How to Start a Home Bakery
If you want to start a baking business but owning a storefront isn't for you, operating a home bakery can be a great alternative. Usually smaller in scale than retail or wholesale bakeries, home bakeries give bakers the opportunity to sell products that are made in their own home. But there is more to starting a home baking business than just making bulk batches of cookies in your personal kitchen. To learn more about what it takes to open a home bakery, keep reading.
How to Start a Bakery Business from Home
Before you open your home bakery, there are some key factors that you need to consider. In this guide, we'll walk you through your first steps, beginning with researching legalities and ending with home bakery marketing strategies. You can also use the links below to jump to the topic you'd like to learn more about:
|Home Bakery Laws||Home Bakery Market Research|
|Certifications, Licenses, and Health Requirements||Marketing Your Home Bakery|
|Costs: Initial and Ongoing Expenses|
Home Bakery Laws
The most important step before opening a home-based bakery is to make sure that home bakeries are legal in your area. The laws surrounding home bakeries vary greatly from state to state, so it’s important that you do your research before investing in your home baking business. Before you begin, be sure to visit your state’s Department of Health website to see what is legal under laws that are often referred to as "cottage food laws."
What Are Cottage Food Laws?
Cottage food laws regulate whether or not you can produce low-risk foods in your home for sale. Often, these foods include certain baked goods, candies, pickled products, dry goods, and canned foods. Cottage food laws are designed for very small businesses, with many states putting a cap on how many thousands of dollars in revenue your business can make while still considered legal.
Not only do these laws limit your sales and what kinds of foods you can make, but they also limit where you can sell your products. Many states specify legal venues, which may include farmer’s markets, events, roadside stands, online, or even your home. This being said, some states have strict limitations on these venues. For instance, what may be legal to sell at a farmer’s market in one county may not be legal in a neighboring county. Each time you sell your goods at a new venue, be sure to research whether or not it is prohibited first.
Additionally, home bakeries may be restricted in certain jurisdictions even within states where they are legal. It is imperative to check your local zoning laws so that you are not fined or shut down for opening a baking business in an area that is zoned for residences.
Certifications, Licenses, and Health Requirements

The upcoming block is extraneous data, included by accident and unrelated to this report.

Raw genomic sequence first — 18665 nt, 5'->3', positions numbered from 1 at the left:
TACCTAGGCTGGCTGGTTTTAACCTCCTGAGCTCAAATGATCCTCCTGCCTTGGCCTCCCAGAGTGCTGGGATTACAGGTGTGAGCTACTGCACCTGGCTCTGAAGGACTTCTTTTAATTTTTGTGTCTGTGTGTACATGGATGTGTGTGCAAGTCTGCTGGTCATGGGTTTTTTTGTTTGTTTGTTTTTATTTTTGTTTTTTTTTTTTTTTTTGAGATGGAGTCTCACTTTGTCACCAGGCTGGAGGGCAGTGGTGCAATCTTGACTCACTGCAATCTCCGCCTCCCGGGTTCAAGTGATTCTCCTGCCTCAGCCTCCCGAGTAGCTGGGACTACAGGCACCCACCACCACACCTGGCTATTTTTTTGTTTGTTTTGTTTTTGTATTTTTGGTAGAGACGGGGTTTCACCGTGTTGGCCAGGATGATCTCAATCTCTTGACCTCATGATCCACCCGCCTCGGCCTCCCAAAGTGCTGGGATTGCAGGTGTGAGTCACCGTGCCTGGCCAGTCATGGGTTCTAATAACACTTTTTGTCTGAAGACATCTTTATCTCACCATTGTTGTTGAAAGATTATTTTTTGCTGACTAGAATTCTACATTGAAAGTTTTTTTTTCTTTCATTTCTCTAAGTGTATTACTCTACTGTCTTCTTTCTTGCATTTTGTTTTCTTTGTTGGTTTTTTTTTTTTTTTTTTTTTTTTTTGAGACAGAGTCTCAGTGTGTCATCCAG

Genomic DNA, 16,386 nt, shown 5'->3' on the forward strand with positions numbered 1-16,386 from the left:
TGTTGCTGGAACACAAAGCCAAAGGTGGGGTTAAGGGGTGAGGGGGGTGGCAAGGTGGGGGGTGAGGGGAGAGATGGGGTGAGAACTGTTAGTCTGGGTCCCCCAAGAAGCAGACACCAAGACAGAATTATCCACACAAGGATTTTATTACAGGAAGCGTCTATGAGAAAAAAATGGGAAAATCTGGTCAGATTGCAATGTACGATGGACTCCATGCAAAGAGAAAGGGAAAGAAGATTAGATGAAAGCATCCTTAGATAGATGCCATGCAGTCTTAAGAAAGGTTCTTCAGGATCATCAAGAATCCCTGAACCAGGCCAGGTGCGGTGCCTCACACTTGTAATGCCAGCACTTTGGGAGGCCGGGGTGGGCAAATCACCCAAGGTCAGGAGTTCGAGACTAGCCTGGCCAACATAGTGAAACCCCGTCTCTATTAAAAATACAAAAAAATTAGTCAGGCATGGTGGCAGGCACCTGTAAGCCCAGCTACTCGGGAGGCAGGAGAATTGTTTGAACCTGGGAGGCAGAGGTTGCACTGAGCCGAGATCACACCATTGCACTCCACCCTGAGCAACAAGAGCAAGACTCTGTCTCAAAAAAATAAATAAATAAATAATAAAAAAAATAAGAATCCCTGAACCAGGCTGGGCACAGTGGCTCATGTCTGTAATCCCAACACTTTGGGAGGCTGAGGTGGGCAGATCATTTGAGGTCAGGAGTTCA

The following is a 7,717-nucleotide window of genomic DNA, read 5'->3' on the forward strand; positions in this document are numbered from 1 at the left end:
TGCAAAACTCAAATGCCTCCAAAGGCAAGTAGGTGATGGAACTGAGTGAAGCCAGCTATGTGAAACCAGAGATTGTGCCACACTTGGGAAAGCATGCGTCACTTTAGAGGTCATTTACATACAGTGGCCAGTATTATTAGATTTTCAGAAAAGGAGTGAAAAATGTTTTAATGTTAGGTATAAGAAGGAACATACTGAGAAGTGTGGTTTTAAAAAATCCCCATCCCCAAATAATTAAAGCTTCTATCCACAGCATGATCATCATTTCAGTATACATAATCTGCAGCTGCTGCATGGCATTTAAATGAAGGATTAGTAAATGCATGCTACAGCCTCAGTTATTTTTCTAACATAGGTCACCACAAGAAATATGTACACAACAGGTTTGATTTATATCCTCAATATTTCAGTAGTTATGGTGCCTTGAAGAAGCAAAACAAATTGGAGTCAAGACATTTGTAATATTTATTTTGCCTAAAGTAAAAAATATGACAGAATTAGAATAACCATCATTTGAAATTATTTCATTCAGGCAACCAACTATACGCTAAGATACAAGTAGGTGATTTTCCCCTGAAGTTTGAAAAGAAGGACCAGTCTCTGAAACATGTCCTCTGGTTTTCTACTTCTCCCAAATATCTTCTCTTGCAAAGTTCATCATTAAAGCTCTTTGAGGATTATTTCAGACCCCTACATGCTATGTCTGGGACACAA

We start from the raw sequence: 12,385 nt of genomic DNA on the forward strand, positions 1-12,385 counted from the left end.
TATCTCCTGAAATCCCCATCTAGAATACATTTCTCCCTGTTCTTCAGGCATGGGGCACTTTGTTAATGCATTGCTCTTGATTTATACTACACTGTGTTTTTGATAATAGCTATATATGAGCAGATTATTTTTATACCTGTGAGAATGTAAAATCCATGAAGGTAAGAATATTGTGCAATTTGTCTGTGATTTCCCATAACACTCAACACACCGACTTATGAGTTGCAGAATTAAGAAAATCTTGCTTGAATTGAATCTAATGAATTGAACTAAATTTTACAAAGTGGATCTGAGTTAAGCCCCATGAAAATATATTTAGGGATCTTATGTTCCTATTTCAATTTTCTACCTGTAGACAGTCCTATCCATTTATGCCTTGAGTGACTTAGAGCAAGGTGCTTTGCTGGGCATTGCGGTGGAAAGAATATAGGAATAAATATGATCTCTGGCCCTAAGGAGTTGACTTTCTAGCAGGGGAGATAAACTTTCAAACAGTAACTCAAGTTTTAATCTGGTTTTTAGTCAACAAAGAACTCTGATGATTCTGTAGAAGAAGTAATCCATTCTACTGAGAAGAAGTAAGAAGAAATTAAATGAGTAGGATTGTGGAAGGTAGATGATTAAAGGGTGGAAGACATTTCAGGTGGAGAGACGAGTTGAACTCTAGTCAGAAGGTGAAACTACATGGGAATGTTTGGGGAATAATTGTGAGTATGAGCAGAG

Once you know that your state and jurisdiction will allow you to open a home bakery, you must look into what kinds of certifications, licenses, and health precautions are required. Some states do not require licenses for small-scale businesses under cottage food laws, but some states do mandate that you acquire certification and a business license.
The 2017 winner of WebstaurantStore’s Culinary and Hospitality Scholarship, Nina DeBoer, owns the first in-home certified bakery in Indiana. In Indiana, like many other states, it is illegal to use a personal kitchen for the production of baked goods for sale. To make her certified bakery possible, Nina and her family installed a second kitchen in their home exclusively for the use of her business, Nina’s Belicious Bakery, LLC.
Depending on your home kitchen's current layout, you may need to make adjustments before your bakery can be opened for operation. Check with your state’s laws to see if any changes are mandatory, which may include the following:
- Installing additional sinks
- Creating separate food storage and food preparation areas from your personal kitchen area
- Adding a sprinkler system
- Updating your ventilation system or hoods
Your state may also require owners of home bakeries to pass health inspections. These visits from Health Officers could assess everything from the equipment you use and your means of storage to employee practices and sanitation methods. Inspectors may also be on the lookout for prepared goods and ingredients being stored or served at proper temperatures.
Another certification you may be required to obtain is a food safety certificate. There are many state-approved food safety courses available that educate you in proper food handling, storage, and preparation techniques to avoid the risk of cross-contamination and foodborne illness.
While many states have numerous laws surrounding home bakeries, with the proper research and qualifications, you can open a safe and legal operation.
Costs: Initial and Ongoing Expenses